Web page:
At Italy On This Day you will read about events and festivals, about important moments in history, and about the people who have made Italy the country it is today, and where they came from. Italy is a country rich in art and music, fashion and design, food and wine, sporting achievement and political diversity. Italy On This Day provides fascinating insights to help you enjoy it all the more.

Wednesday, 21 June 2017

Paolo Soleri - architect

Italian greatly influenced by Frank Lloyd Wright


Paolo Soleri envisaged buildings in  harmony with their environment
Paolo Soleri envisaged buildings in
harmony with their environment
The groundbreaking architect and ecologist Paolo Soleri was born on this day in 1919 in Turin.

Soleri is largely remembered for the Arcosanti project, an experiment in urban design in the Arizona desert that was like no other town on the planet, a unique fusion of architecture and ecology.

Originally conceived as providing a completely self-sufficient urban living space for 5,000 people when it began in 1970, only about five per cent of the proposed development was ever completed.

At its peak, Arcosanti’s population barely exceeded 200 yet the buildings Soleri erected in accordance with his vision are still there, rising from the desert as an assortment of concrete blocks, domes and soaring vaults, resembling a cross between the remains of some ancient civilisation and a set from Star Wars.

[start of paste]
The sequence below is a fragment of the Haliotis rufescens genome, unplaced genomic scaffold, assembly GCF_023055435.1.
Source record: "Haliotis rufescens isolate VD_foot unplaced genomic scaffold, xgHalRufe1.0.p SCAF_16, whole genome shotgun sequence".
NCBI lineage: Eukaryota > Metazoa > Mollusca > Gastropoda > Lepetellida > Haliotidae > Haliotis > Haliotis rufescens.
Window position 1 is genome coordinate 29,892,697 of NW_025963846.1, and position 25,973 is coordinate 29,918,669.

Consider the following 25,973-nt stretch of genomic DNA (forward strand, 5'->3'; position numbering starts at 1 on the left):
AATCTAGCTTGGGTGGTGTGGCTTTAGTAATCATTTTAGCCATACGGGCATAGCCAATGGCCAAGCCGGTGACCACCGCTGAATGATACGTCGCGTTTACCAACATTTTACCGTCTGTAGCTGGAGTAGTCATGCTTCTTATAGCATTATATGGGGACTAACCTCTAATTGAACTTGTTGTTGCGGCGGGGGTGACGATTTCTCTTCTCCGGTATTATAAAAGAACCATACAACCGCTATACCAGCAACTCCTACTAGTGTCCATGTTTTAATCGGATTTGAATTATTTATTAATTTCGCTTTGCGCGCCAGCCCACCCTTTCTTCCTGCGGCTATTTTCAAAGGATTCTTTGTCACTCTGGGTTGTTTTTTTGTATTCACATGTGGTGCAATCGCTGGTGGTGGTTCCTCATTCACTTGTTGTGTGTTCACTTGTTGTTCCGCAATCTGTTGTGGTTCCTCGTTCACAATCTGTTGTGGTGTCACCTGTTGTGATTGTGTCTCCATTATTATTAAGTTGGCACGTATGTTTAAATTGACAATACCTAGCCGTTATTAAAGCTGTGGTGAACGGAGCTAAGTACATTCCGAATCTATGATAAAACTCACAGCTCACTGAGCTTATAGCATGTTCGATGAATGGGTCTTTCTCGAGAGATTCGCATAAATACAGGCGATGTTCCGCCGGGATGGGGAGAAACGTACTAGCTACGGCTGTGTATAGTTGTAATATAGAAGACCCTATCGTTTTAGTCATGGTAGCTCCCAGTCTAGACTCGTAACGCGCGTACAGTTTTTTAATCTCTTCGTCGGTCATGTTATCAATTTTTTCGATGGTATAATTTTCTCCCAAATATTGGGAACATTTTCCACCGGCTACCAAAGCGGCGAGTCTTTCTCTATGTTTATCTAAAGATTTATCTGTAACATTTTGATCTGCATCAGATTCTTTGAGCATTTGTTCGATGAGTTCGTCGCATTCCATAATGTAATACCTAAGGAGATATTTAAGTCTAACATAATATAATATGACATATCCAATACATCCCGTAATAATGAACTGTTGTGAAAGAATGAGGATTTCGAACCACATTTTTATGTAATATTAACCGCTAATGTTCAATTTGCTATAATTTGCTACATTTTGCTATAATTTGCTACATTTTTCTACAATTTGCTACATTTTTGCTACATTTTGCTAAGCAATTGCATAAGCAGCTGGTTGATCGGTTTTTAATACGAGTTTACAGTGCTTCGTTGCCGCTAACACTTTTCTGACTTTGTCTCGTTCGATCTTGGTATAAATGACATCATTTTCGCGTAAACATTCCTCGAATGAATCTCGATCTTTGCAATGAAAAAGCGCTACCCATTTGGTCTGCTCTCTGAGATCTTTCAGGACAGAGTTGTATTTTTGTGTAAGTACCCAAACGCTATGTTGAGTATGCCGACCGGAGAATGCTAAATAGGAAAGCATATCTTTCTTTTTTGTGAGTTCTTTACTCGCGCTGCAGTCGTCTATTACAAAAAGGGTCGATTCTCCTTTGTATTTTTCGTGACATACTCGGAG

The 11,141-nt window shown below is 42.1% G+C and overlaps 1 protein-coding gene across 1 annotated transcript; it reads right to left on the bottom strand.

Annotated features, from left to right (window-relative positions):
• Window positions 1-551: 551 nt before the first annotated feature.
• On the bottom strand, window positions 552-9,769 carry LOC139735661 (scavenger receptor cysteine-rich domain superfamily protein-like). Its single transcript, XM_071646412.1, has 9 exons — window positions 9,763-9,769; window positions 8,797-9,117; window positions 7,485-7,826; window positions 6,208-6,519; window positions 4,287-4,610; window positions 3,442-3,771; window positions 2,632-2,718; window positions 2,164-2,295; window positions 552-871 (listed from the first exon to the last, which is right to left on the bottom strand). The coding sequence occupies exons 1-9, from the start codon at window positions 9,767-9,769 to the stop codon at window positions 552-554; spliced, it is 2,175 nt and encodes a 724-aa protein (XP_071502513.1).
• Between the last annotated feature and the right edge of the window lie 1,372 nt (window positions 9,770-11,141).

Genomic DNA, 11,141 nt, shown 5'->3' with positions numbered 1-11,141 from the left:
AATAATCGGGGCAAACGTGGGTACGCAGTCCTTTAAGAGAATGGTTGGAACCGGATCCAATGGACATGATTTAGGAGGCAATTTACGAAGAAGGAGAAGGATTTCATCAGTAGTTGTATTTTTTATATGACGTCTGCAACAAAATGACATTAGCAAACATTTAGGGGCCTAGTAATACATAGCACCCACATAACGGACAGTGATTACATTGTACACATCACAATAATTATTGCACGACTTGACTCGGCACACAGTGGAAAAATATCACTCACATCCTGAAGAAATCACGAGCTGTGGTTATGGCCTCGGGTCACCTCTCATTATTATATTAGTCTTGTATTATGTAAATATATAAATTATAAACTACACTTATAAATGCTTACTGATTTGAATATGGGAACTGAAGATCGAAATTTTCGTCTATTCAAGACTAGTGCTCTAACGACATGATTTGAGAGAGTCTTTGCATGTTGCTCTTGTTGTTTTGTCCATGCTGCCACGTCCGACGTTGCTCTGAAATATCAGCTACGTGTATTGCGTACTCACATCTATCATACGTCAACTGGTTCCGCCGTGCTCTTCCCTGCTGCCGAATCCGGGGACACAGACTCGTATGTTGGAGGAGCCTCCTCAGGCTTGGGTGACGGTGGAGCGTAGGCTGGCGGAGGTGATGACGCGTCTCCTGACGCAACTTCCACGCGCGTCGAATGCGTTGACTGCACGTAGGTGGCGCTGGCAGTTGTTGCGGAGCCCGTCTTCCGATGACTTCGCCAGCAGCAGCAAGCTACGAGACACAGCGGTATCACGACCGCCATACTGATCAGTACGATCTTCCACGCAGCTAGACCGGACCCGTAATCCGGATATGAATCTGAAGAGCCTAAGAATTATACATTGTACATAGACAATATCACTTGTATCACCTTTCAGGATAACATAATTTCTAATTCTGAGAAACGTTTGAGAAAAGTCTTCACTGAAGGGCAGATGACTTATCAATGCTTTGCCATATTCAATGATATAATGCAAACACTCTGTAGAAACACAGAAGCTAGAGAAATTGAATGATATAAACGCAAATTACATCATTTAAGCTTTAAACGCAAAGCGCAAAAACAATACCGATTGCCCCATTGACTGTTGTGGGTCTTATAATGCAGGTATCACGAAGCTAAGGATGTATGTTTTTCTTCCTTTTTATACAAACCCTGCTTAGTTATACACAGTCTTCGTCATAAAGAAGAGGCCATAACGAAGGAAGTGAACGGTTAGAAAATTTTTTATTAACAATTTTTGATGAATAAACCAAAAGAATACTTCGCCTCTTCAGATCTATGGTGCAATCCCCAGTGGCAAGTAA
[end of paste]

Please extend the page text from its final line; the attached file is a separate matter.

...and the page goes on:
It has never been abandoned, however, and although Soleri died in 2013 the project is still home to between 50 and 100 of his most ardent disciples, still seeking to live as Soleri envisaged.

Although Soleri grew up in Italy and acquired his formal training in architecture and design at the Politecnico di Torino, where he obtained his master’s degree, it was a visit to the United States in 1946 that had the most profound influence on his life.

It was there that he met Frank Lloyd Wright, whose views on what he called organic architecture, in which buildings were designed in harmony with their environment, would form the basis of Soleri’s philosophy.

Soleri's ceramics factory in Vietri sul Mare
Soleri's ceramics factory in Vietri sul Mare
He returned to Italy, where in 1954 he built an extraordinary factory for a producer of ceramics in Vietri sul Mare, of which the exterior interspersed conical shapes covered with multi-coloured ceramic tiles and inverted triangles of glass.  Among many wonders of Campania’s spectacular Amalfi coast, the Ceramica Artistica Solimene is a tourist attraction in its own right.

It was not long, however, before he returned to the United States and to Scottsdale, Arizona, close to Wright’s concept home, Taliesen West, which on a smaller scale in that it was home also to a commune of Wright’s disciples could be seen as a forerunner of Arcosanti.

Soleri’s admiration for Wright waned over the latter’s Broadacre City project, an essentially low-rise development that went against the Italian’s belief that the urban sprawls that proliferated across America were a wasteful and inefficient use of land.  Soleri believed that in future man needed to build upwards rather than outwards.